10 Dred Scott Decision 1857 Story:
Dred Scott, a slave, moved between free and slave states. Master dies, leaving Scott in MO. Scott sues, saying he should be free because he lived in a free state Supreme Court rules 1) slaves are not citizens so cannot sue 2) slaves are property so can be brought to any state Effect More and more Northerners become abolitionists Southerners begin to worry when the North disagrees with the Supreme Court Newspaper About Dred Scott Decision A copy of Frank Leslie's Illustrated Newspaper has a front page story on the Supreme Court anti-abolitionist Dred Scott Decision of The story includes illustrations of Dred Scott and his family. Image: © CORBIS Date Created: ca. 1857

11 Lincoln Douglas Debate 1858
Story: Lincoln and Douglas have a debate. The main topic is new territories and states People are impressed with Lincoln’s charm, but Douglas wins the seat Effect Helps make Lincoln (an Abolitionist) famous enough to run for president later Lincoln At Lincoln Douglas Debate Original caption: Lincoln at the Lincoln-Douglas debate Undated image. Image: © Bettmann/CORBIS

12 Election of 1860 Story: Lincoln wins!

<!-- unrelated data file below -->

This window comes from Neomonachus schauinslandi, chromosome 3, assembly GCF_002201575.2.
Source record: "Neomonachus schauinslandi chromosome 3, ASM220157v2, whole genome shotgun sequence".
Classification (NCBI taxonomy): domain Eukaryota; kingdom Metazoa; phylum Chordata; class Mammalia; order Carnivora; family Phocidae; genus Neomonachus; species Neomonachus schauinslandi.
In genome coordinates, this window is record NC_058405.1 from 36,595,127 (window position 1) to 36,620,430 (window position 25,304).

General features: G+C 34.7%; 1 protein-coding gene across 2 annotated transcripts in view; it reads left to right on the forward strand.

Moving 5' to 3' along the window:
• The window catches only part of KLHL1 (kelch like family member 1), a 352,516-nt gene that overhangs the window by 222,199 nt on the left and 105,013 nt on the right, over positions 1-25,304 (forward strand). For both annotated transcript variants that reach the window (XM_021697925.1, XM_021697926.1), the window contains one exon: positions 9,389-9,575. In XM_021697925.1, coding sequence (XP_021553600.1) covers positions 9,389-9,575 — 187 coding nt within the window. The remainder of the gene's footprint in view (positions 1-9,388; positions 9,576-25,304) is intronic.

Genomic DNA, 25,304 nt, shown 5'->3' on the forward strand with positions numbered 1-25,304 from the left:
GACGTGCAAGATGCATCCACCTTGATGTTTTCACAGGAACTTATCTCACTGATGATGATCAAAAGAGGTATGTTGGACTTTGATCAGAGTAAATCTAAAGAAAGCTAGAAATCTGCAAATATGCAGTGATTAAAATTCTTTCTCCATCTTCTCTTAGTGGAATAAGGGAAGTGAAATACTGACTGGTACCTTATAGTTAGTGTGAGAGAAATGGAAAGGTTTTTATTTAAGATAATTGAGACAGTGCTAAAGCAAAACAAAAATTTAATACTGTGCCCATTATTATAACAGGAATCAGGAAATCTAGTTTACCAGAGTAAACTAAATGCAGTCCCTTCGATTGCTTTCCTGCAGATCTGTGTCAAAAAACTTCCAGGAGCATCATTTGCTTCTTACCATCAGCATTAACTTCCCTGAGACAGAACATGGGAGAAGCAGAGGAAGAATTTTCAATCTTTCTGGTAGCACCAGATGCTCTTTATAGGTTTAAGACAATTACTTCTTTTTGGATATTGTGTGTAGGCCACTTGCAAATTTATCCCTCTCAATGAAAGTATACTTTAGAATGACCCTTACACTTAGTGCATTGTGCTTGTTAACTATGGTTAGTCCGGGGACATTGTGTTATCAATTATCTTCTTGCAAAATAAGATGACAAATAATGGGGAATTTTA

Lincoln has the most votes but the split between him and the others who supported slavery was 50/50. Effect South secedes, beginning with South Carolina Inauguration of Abraham Lincoln Postcard Image: © PoodlesRock/CORBIS Date Created: ca. 1910

13 Create an Outline – What is your response?
Prompt: Was the Civil War inevitable? Yes  The Civil War was inevitable. Three examples that show the country moving to war are… These three examples show that the country was building towards war. No  The Civil war was not inevitable. Three examples that show that war was not the only path are… These three examples show that the

14 Create an Outline – what are your examples?
List what your three examples are. Consult the list on the handout. Remember you examples must be concrete. 3 things that are no good: “what ifs?”, hypothetical situations, misinterpreted fact

15 Was the Civil War inevitable. Why or why not
Was the Civil War inevitable? Why or why not? Give 3 examples to support your answer. Use your notes, use this slide show, use anything else we have done in or out of class over the past few weeks to help you come up with good, solid examples to support your answer. Here is a list of some events and ideas that you might consider as part of your answer. Missouri Compromise Bleeding Kansas Nat Turner Rebellion Dred Scott Decision Abolitionist Movement John Brown Kansas-Nebraska Act Lincoln-Douglas Debates **“Brooks—Sumner Affair” Election of 1860

16 Was the Civil War inevitable. Why or why not
Was the Civil War inevitable? Why or why not? Give 3 examples to support your answer. You essay should be NO LESS than 1 page (most should be longer – it is hard to answer this in less than 1 page). Typed on the computer is preferred. Your essay should have an introduction (where you say what you believe and list the examples you will use), 3 body paragraphs (1 for each example), and a conclusion paragraph. Remember don’t just list examples, you need to explain your examples!